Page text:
Corporate Banner
Satellite Banner
Scientific Community
Become a Member | Sign in
Home>News>This Article

Ribosomal RNA Removal and Directional Library Generation in One Package

Published: Thursday, March 21, 2013
Last Updated: Thursday, March 21, 2013
Bookmark and Share
ScriptSeq™ Complete kits available for human, mouse and rat samples.

Cambio have added a new range of products to their portfolio. The ScriptSeq™ Complete kits seamlessly combine Epicentre’s powerful Ribo-Zero™ technology and rapid ScriptSeq™ v2 procedure for end-to-end preparation of RNA Sequence libraries in just one day.

The kits enable life scientists to quickly produce directional, paired-end RNA-Seq libraries, typically containing less than 3% rRNA reads, from as little as 100 ng total RNA.

48 ScriptSeq™ Index PCR Primers are available separately for preparing barcoded libraries.

Until the 31 December 2012, researchers can get a free ScriptSeq™ Index PCR Primer set with the purchase of every 24 reaction ScriptSeq™ Complete kit.

ScriptSeq™ Complete kits are currently available for human, mouse and rat samples, but Complete kits for bacteria and plants are expected in early 2013.

ScriptSeq™ Complete kits remove the need to purchase separate kits for the different steps of RNA-Seq library generation, thereby reducing the risk of possible sample loss, hold-ups and unexpected costs.

The Complete kits have been designed for a rapid, simple workflow, and are less expensive than buying the components separately.

Cambio is dedicated to providing UK laboratories with the most efficient and effective tools for life science applications.

Fully supported by top quality, tailored customer service, users are supplied with a complete solution that allows them to see the entire RNA-seq process through from start to finish.

Further Information
Access to this exclusive content is for Technology Networks Premium members only.

Join Technology Networks Premium for free access to:

  • Exclusive articles
  • Presentations from international conferences
  • Over 2,800+ scientific posters on ePosters
  • More than 4,000+ scientific videos on LabTube
  • 35 community eNewsletters

Sign In

Forgotten your details? Click Here
If you are not a member you can join here

*Please note: By logging into you agree to accept the use of cookies. To find out more about the cookies we use and how to delete them, see our privacy policy.

Scientific News
New Class of RNA Tumor Suppressors Identified
Two short, “housekeeping” RNA molecules block cancer growth by binding to an important cancer-associated protein called KRAS. More than a quarter of all human cancers are missing these RNAs.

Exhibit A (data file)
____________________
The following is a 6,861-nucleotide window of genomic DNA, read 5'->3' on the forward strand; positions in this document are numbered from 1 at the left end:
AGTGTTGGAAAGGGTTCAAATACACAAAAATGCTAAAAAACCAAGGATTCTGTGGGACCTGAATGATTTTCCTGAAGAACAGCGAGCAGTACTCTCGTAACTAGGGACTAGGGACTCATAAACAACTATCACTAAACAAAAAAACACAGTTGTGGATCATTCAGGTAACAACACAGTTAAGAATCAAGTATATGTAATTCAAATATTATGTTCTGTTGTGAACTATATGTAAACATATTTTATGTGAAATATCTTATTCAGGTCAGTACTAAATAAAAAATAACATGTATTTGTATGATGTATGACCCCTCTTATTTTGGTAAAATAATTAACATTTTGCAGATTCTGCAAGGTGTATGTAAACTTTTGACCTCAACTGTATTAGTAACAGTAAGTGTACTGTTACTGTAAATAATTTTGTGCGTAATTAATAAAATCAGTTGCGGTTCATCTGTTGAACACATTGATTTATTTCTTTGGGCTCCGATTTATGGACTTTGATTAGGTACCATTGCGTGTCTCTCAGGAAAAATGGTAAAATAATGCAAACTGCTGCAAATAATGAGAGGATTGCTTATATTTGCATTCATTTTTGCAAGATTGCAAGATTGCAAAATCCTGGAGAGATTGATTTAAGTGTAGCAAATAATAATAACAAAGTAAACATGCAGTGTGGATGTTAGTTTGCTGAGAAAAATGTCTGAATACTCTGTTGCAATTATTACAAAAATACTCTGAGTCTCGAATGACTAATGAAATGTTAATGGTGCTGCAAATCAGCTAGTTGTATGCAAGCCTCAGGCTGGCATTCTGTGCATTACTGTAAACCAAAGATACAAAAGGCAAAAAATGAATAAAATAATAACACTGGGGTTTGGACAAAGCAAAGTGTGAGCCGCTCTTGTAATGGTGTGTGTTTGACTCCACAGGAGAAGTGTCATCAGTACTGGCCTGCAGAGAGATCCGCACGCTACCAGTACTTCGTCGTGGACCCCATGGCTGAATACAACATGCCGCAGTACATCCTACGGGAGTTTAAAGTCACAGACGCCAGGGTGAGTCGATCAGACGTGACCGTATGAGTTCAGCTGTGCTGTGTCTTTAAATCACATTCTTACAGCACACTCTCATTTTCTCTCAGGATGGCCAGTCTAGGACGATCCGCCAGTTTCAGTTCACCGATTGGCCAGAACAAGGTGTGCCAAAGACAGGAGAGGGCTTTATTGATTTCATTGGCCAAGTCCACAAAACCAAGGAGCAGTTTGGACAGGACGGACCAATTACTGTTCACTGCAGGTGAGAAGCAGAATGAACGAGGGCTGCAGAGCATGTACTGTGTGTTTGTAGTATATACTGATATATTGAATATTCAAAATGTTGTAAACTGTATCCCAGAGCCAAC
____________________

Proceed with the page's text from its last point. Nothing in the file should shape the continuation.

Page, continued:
Mathematical Model Forecasts the Path of Breast Cancer
Chances of survival depend on which organs breast cancer tumors colonize first.
Exploring the Causes of Cancer
Queen's research to understand the regulation of a cell surface protein involved in cancer.
Nanocarriers May Carry New Hope for Brain Cancer Therapy
Berkeley lab researchers develop nanoparticles that can carry therapeutics across the brain blood barrier.
RNA-Based Drugs Give More Control Over Gene Editing
CRISPR/Cas9 gene editing technique can be transiently activated and inactivated using RNA-based drugs, giving researchers more precise control in correcting and inactivating genes.
University of Glasgow Researchers Make An Impact in 60 Seconds
Early-career researchers were invited to submit an engaging, dynamic and compelling 60 second video illuminating an aspect of their research.
Metabolic Profiles Distinguish Early Stage Ovarian Cancer with Unprecedented Accuracy
Studying blood serum compounds of different molecular weights has led scientists to a set of biomarkers that may enable development of a highly accurate screening test for early-stage ovarian cancer.
Dead Bacteria to Kill Colorectal Cancer
Scientists from Nanyang Technological University (NTU Singapore) have successfully used dead bacteria to kill colorectal cancer cells.
CRISPR-Cas9 Gene Editing: Check Three Times, Cut Once
Two new studies from UC Berkeley should give scientists who use CRISPR-Cas9 for genome engineering greater confidence that they won’t inadvertently edit the wrong DNA.
Genetically Engineering Algae to Kill Cancer Cells
New interdisciplinary research has revealed the frontline role tiny algae could play in the battle against cancer, through the innovative use of nanotechnology.

Skyscraper Banner
Go to LabTube
Go to eposters
Access to the latest scientific news
Exclusive articles
Upload and share your posters on ePosters
Latest presentations and webinars
View a library of 1,800+ scientific and medical posters
2,800+ scientific and medical posters
A library of 2,500+ scientific videos on LabTube
4,000+ scientific videos